The Conversation is the relationship

As we near the start of school I recognize my plate will become overflowing with responsibilities and my time will be very limited.  The start of each school year is always special and enjoyable, even when there are still many unknowns related to COVID, or just the typical start to the year.  As I reflected last week as I enjoyed my morning coffee looking at my calendar already filled with meetings, “to do” lists and much more; I remembered the most important part of the school year will be welcoming our staff back and taking the time to have connections with students and families. Yes, there will be so many demands upon my shoulders but the conversation is the relationship that will put people at the heart and center of my focus and work is most important.  This is always important work but even more so as we try to work through another year with COVID mitigation measures and the varied emotions attached to that topic. Here are some key points to keep in mind why you put people and the conversations with them at the focus of your time and efforts despite a tremendous workload:

  • Administratively we recognize we have many things to do, but culture is most important and it takes time (“Rome wasn’t built in a day”). It will be very important to “go slow to go fast” with your workload and welcome our staff back as they filter back in the buildings by having conversations with each of them, checking in on them and seeing how they are doing. It is with the utmost importance to make them feel like they are the most important person in the room when they are visiting with me. This sincere and genuine time with a staff member is hard during a school year so taking time early before the year starts to reconnect provides the framework for strong relationships.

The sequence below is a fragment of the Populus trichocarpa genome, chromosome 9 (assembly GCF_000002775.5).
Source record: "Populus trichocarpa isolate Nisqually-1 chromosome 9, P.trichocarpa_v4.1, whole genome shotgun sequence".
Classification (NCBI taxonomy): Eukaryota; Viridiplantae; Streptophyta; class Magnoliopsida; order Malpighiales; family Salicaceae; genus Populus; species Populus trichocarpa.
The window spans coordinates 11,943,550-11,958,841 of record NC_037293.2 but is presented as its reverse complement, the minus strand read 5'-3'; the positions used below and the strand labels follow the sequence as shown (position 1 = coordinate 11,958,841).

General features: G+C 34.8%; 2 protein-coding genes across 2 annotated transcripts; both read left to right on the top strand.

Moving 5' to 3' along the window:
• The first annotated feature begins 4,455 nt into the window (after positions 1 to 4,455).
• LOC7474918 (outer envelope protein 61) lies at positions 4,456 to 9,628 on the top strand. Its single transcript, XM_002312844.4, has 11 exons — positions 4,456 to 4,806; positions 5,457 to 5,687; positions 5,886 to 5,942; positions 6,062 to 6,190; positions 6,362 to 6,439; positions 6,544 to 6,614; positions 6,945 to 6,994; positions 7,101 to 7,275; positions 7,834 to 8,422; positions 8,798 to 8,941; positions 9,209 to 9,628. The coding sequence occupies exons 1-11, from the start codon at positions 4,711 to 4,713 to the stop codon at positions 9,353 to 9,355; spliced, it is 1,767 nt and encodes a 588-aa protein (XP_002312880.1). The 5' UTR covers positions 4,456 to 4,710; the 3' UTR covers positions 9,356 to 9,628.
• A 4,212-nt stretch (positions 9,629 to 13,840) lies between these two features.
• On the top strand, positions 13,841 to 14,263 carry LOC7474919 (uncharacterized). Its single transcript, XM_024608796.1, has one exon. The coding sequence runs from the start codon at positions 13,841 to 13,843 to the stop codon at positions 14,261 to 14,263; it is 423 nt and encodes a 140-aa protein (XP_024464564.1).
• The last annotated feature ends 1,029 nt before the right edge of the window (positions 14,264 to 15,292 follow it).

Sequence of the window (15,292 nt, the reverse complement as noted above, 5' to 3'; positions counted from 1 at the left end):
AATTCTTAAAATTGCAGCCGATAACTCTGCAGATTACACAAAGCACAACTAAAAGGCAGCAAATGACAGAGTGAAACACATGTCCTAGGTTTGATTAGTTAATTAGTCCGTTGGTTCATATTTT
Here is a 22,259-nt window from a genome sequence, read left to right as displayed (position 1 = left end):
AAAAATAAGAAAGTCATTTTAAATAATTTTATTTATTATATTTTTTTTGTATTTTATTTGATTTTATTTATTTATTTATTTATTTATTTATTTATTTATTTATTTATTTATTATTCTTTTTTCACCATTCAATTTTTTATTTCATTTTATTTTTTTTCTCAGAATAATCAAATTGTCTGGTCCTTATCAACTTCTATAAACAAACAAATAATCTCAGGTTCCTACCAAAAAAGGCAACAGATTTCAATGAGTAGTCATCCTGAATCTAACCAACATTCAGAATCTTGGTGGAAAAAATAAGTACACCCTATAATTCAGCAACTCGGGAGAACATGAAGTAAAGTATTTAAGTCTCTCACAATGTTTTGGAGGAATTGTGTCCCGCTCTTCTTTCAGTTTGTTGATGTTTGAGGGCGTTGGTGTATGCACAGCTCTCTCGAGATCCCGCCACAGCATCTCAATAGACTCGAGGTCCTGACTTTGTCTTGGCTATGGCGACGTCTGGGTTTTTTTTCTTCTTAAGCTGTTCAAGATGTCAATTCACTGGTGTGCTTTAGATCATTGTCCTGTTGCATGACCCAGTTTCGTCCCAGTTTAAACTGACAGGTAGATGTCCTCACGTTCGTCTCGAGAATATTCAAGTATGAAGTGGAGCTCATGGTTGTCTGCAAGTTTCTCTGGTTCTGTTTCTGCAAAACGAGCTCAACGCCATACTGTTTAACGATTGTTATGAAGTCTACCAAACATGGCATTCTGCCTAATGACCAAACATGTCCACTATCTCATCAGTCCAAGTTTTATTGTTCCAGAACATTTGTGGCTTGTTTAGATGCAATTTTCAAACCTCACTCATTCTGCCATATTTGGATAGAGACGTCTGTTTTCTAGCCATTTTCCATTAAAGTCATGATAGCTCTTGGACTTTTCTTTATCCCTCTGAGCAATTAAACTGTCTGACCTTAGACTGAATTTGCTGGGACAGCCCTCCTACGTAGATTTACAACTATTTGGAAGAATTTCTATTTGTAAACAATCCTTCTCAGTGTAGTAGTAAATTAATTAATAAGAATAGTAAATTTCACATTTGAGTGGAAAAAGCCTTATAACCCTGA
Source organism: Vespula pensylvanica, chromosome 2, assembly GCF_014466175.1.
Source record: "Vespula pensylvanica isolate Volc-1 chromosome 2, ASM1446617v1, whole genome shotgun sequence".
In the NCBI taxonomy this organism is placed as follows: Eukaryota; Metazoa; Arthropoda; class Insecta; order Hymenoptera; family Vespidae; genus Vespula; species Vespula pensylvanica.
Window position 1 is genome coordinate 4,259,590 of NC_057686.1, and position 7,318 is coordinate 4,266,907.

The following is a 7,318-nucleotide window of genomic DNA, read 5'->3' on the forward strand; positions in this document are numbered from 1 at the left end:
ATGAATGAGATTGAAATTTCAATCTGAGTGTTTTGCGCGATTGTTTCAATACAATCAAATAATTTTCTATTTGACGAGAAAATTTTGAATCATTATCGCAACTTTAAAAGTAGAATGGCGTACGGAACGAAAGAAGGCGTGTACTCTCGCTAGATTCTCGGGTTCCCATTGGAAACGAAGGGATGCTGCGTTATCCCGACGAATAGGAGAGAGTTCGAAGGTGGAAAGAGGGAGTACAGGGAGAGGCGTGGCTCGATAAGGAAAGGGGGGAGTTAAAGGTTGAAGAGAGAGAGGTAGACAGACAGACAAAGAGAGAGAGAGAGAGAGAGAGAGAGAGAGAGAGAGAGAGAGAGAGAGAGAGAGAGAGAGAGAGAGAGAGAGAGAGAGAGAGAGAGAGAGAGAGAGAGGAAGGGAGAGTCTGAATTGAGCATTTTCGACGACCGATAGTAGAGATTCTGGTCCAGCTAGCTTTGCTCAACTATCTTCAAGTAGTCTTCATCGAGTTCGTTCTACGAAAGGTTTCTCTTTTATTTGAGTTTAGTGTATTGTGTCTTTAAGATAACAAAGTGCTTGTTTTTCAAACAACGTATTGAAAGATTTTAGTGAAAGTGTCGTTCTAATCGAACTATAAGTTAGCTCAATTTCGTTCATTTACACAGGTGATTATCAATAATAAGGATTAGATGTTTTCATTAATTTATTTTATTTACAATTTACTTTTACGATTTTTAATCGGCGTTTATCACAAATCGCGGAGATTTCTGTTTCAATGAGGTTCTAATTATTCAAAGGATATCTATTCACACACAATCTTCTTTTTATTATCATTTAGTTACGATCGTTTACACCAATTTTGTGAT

• The more I talk with each staff member, it helps me to know them a little more about them including their passions, strengths and how I can help them develop as a leader. More importantly, it helps to strengthen the trust.
  • As we talk, most often staff will share things they have thought about over summer and want to try this coming year.  I love when staff have ideas and I want to make sure they know they have the “green light” to try new ideas when it is good for kids and have invested their time/effort into the work to innovate and improve. This support for their ideas helps to cement the concept of  “I support their work”. I recognize that some of these practices may fail, others may be a win. In the big picture, when you take time to listen to an educator and support their ideas then you are creating the conditions where staff are developing as leaders. As an administrator, I remind myself that my role is “to develop my staff so they can become leaders and leave but to treat them well enough so they don’t want to leave”.
  • Research often talks about data and using results to improve and yes, that is very important. But not everything can be counted as data.  When you take the time to have a conversation with someone it makes them feel like they are part of a team.  You cannot measure gratitude, teamwork and positivity but you can see it and feel it.  So can our kids and parents too.